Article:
Video conferencing technology is better, faster and cheaper than ever.

Video conferencing technology is better, faster and cheaper than ever. By Dana Dratch for the Daily Report

For Michael W. Johnston, it seemed like the perfect solution. A client needed to give a last-minute deposition. The problem: Johnston was in Atlanta and the client was in another part of the country. Though willing to make the trip, the client "wanted to make it quick," said Johnston, a partner at King & Spalding and the leader of the firm's labor and employment litigation practice group.

To save time, they arranged a real-time videoconference for the next afternoon. “It was just like sitting across the table,” Johnston said. Though he uses video conferencing equipment for a fairly small percentage of his client interaction, his firm uses it once a week or more for interoffice meetings. The Atlanta office's three video conferencing systems are booked most of the time, according to Thomas B. Gaines Jr., King & Spalding's technology partner and chief information officer. “And we doubled our capacity [firmwide] last year.” At Sutherland, Asbill & Brennan, which also uses video conferencing, Eric R. Fenichel, a partner and member of the technology committee, said the equipment is worth it because of savings by lawyers who used video conferencing as substitute for travel. “The conclusion is that it paid for itself in the first year.”

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A video “meeting” can take many forms. In some cases, companies dedicate a conference room to the equipment. Equipment usually includes a camera, microphones and some sort of display, such as a big-screen television or movie screen. Sometimes, as with two of the three units at King & Spalding's Atlanta office, the technology is portable. Contained on a cart, it can be wheeled from room to room. And in other cases, the technology is linked to a PC. The user logs on and a camera atop the computer broadcasts the picture, while a camera at the other end displays video of the person the attorney is calling.

Also, with specialized software or networks, the system can be even more interactive. “Now you can work on documents and see the person-right on your desktop,” said Kathryn Romley, vice president of marketing for Viack Corp., an e-meeting provider based in Tempe, Arizona.

Quality and Price

Quality varies widely in video conferencing. Depending on the equipment and the connections, the video can resemble a badly dubbed foreign film-where the picture never quite matches the sound—or it can be as smooth and synchronized as a night of must-see TV. Video conference connections are typically made through ISDN or T1 lines. And the more lines (ISDN) or capacity on those lines (T1) are available for the conference, the better the audio and video quality. But for smaller firms, a PC-based interaction, a cable modem or DSL line should work fine, said Romley-though every meeting might not move over the Internet at the same speed with the same level of quality. For large or medium-sized firms, Romley recommends “a T1 or higher.” Lawyers who want to try video conferencing can find a system to fit almost any budget. For a few hundred dollars, lawyers can mount a camera to their PC and talk in real time to someone with a similar setup a world away.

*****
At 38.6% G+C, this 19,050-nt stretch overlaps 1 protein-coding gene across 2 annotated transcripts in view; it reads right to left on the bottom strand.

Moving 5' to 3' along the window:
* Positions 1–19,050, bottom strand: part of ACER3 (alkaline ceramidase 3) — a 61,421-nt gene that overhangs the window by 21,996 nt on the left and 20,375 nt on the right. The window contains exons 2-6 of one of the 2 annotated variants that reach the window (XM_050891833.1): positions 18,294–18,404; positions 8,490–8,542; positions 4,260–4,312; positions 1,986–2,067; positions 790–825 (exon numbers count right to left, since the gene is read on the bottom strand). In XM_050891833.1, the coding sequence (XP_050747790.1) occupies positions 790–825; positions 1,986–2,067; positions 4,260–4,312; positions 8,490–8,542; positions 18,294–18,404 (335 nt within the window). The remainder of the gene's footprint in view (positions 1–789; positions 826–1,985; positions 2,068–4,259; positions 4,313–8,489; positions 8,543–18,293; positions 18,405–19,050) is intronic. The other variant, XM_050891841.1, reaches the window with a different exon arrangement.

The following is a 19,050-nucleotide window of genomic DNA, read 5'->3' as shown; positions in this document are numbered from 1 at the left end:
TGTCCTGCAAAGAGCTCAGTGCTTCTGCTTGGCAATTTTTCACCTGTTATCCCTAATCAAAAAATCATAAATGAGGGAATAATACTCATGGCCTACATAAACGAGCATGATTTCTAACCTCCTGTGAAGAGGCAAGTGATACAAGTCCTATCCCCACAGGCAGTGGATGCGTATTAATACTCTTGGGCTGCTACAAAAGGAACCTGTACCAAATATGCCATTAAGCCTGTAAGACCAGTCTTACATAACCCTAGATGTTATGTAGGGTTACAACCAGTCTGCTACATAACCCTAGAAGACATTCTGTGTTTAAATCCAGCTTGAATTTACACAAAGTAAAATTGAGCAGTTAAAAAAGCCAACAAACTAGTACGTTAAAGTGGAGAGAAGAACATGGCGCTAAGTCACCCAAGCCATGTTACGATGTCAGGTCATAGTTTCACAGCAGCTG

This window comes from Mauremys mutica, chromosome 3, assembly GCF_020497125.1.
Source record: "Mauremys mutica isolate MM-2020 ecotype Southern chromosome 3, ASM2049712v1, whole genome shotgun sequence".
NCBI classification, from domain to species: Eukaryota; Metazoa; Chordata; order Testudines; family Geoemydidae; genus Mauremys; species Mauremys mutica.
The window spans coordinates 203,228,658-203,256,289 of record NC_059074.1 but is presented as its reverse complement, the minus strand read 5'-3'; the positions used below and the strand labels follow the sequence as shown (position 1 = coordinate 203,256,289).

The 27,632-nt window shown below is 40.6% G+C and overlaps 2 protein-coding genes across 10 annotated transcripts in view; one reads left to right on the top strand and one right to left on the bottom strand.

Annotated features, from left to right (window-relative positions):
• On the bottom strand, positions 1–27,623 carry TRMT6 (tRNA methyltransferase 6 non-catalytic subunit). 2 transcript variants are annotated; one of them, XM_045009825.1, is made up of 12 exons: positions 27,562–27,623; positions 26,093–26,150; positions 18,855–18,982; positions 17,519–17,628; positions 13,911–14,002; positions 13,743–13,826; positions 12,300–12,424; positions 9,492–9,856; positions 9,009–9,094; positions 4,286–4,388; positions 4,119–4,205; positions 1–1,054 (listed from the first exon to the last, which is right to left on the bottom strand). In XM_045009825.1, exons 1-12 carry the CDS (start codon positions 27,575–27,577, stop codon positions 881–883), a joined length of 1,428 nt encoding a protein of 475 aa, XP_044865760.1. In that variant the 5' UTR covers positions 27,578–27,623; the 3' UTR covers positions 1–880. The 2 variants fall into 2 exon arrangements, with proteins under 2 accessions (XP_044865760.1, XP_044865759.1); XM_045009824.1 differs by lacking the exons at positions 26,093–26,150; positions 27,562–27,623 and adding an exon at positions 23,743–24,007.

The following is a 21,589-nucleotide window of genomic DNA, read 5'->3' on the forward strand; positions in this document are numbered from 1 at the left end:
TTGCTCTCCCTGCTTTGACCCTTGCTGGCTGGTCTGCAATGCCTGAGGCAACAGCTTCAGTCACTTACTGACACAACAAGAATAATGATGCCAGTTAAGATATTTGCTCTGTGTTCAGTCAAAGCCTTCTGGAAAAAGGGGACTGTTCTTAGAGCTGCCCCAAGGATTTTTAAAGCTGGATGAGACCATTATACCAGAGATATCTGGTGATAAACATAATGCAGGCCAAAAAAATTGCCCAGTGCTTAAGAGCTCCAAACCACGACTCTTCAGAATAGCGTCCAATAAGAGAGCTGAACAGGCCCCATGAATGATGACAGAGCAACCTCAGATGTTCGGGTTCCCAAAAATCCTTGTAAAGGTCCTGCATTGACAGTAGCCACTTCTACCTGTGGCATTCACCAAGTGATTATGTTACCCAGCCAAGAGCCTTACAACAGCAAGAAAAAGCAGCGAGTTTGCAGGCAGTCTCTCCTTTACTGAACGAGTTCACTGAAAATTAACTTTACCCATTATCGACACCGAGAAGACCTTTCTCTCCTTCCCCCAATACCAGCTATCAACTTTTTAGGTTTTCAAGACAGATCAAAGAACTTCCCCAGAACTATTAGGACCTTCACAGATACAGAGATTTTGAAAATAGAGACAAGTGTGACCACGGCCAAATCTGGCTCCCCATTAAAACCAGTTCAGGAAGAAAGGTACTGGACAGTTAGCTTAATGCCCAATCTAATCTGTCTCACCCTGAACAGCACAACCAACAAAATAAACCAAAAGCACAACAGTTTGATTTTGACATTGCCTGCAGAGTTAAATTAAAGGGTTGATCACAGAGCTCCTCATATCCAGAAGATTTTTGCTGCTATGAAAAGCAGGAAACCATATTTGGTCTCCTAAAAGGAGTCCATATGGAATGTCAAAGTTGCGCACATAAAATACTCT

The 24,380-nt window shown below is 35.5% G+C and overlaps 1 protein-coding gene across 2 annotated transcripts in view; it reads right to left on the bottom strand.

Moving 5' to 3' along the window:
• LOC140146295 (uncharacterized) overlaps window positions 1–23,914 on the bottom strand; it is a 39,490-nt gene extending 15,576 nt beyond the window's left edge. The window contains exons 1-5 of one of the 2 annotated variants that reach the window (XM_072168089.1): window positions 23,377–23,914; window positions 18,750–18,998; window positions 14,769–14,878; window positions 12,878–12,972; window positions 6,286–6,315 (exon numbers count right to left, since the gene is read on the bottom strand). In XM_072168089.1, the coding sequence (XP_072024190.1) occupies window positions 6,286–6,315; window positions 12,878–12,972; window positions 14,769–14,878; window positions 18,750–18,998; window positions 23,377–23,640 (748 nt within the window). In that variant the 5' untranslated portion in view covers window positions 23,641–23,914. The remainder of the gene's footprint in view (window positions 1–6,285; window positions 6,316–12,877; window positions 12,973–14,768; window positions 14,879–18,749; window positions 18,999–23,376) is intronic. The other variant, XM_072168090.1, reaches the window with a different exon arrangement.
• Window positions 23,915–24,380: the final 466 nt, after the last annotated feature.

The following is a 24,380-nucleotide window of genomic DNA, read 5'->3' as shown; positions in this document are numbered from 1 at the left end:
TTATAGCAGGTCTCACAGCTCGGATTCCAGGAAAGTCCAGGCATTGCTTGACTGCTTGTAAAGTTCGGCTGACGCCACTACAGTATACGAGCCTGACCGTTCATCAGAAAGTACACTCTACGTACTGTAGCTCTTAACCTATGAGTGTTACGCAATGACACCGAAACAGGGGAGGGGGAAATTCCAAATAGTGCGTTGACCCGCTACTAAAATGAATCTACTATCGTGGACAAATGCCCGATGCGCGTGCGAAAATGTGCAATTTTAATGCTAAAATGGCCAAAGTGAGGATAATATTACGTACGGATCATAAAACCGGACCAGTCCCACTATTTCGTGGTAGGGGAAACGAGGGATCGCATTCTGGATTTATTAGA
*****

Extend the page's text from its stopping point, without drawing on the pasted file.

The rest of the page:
Economical Applications

Video conferencing also has useful and economical applications for lawyers outside private practice. Several governmental organizations already are using the technology. Over the past two years, the Georgia Indigent Defense Council has spent $83,000 from a federal grant to outfit five locations including their Atlanta and Augusta offices and several Augusta-area jails with video conferencing technology. "Attorneys and staff were spending more time in their cars driving back and forth to jails to interview clients than to do the work," said Sarah J. Smith, director of government relations.

Now clients go into a small, private room at the jail. Before leaving the room, a deputy helps them dial the council office on a PC. "You pull it up on a computer like you're using Windows," said Smith.

"Attorneys who use it love it," Smith said. "It's more secure for them. They are not putting themselves in direct danger, like they do when they go to the jail."

Savings in Travel, Time

Private firms that have used video conferencing also cite savings in time and travel. "I can really see it being very useful," said Daniel R. McClure, a partner at Thomas, Kayden, Horstemeyer & Risley. More than half of McClure's clients are in Taiwan-a trip that takes an entire day door-to-door. "Face-to-face communications are better than over the phone."

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©Fulton County Daily Report, January 13, 2003

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